Right now, Illinois Governor Pat Quinn is deciding whether or not to sign a clean energy bill that has been sitting on his desk for over a year. The bill, SB3766, has been the center of passionate controversy, as private citizens and clean energy advocates square off against the Big Coal and Gas Industries.

The twist: Industry wants the bill to pass, while Chicagoans and clean energy advocates want a veto.

I’ll let that sink in for a minute. Confused? Here’s the explanation for this weird role reversal. The bill, which proposes something cleverly called the “Chicago Clean Energy project” was introduced by Leucadia National Corporation, a New York holding company that, through its subsidiaries, funds coal mining and oil drilling services.

The proposed project is a coal gasification plant to be built on the city’s far southeast side. That’s right, as if coal and natural gas weren’t bad enough on their own, Leucadia has proposed they build a $3 billion plant to burn one in order to make the other, all under the guise of creating clean energy.

The best part: a key element of the bill would allow Leucadia National Corporation to pass along 100 percent of the $3 billion plant construction costs to suburban Chicago and downstate ratepayers. What the bill (and Leucadia) fail to note is that they’ll also be passing on increased pollution to an already heavily contaminated area and helping continue dependence on coal, increasing the environmental effects of coal mining downstate.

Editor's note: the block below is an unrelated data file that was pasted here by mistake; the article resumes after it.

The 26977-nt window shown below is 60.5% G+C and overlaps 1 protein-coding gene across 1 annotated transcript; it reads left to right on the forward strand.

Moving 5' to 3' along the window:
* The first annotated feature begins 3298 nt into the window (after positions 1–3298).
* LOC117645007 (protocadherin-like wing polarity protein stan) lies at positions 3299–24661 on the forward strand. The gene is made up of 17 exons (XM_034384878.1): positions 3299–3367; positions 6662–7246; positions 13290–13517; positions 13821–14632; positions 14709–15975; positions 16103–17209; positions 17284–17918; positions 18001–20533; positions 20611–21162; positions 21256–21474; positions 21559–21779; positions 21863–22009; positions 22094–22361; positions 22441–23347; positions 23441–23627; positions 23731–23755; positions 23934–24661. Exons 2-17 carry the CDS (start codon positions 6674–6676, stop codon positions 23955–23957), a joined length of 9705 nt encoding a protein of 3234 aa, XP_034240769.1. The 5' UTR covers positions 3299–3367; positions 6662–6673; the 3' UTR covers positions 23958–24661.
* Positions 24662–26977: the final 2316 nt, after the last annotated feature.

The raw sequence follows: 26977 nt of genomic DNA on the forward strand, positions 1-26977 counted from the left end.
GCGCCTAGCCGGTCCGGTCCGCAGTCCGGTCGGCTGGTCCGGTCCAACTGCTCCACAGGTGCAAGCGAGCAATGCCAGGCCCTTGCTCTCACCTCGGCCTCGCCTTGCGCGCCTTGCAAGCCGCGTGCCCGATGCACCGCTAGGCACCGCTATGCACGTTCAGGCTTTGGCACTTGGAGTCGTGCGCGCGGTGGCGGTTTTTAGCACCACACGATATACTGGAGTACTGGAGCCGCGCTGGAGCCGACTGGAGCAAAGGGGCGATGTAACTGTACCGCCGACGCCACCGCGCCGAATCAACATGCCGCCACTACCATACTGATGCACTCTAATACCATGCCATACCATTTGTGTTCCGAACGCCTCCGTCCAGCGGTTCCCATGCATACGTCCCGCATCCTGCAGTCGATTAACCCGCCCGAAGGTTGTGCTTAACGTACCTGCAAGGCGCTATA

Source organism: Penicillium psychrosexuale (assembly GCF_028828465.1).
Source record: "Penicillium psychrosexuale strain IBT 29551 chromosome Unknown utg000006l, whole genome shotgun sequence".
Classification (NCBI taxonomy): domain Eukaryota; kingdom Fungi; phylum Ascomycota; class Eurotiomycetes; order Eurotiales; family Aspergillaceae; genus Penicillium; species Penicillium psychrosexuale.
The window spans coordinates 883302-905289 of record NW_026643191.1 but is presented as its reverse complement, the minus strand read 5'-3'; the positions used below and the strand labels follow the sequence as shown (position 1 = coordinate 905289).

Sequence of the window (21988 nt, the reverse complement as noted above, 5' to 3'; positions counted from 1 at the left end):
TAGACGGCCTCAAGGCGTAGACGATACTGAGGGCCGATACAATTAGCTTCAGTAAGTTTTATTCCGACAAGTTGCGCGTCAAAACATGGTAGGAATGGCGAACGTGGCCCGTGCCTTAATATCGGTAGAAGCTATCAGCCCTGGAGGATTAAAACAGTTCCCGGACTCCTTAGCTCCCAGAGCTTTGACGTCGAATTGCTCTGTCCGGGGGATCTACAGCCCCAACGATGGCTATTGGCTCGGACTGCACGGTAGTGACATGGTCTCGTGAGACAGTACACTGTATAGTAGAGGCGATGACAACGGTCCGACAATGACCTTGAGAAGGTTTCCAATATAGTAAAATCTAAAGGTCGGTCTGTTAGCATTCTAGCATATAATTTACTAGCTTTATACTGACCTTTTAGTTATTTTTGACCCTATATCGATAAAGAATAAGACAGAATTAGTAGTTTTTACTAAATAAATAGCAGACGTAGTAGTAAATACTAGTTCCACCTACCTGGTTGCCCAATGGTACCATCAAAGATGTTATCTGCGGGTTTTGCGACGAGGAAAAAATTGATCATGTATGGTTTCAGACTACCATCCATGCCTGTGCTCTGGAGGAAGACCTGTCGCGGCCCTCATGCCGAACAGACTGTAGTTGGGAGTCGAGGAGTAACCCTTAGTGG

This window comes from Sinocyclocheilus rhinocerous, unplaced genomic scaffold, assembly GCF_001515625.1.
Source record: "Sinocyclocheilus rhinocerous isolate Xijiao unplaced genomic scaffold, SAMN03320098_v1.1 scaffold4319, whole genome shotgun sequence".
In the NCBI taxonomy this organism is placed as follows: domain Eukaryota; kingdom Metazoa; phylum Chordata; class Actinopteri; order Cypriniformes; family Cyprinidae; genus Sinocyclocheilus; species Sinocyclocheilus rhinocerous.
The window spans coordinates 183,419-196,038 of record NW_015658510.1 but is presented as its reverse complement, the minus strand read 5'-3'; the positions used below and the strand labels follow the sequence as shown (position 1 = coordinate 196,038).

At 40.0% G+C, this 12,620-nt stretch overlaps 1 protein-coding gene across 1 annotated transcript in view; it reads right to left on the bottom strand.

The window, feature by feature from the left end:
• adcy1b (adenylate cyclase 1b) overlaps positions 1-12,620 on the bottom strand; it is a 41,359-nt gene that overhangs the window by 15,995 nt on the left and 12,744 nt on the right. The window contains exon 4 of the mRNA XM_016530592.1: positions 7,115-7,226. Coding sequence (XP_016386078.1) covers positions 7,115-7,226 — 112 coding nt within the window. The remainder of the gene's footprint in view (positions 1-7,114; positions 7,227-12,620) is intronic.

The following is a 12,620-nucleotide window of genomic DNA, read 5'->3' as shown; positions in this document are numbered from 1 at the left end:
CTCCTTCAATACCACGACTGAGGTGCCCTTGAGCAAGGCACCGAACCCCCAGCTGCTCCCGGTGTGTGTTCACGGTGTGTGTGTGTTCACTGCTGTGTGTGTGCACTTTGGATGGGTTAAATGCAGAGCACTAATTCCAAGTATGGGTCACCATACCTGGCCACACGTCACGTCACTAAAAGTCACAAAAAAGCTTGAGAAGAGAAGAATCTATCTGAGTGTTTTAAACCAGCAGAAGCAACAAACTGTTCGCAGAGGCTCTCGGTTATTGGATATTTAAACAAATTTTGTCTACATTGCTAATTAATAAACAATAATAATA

Of course, supporters of the plant (most of whom seemed to have been trucked in by Leucadia’s PR company) use the same “jobs and cheap energy” argument that permeates the increasingly outdated fossil fuel industry. It leaves one to wonder: why, if coal and gas are so great, would the company go to such great lengths to brand the project as “clean energy,” a term people associate with solar and wind power? Perhaps it’s because, as The New York Times points out, “there is no assurance the projected savings will materialize, especially since natural gas is abundant nationwide and is currently cheap compared with other energy sources.”

Photo Credit: vxla/Flickr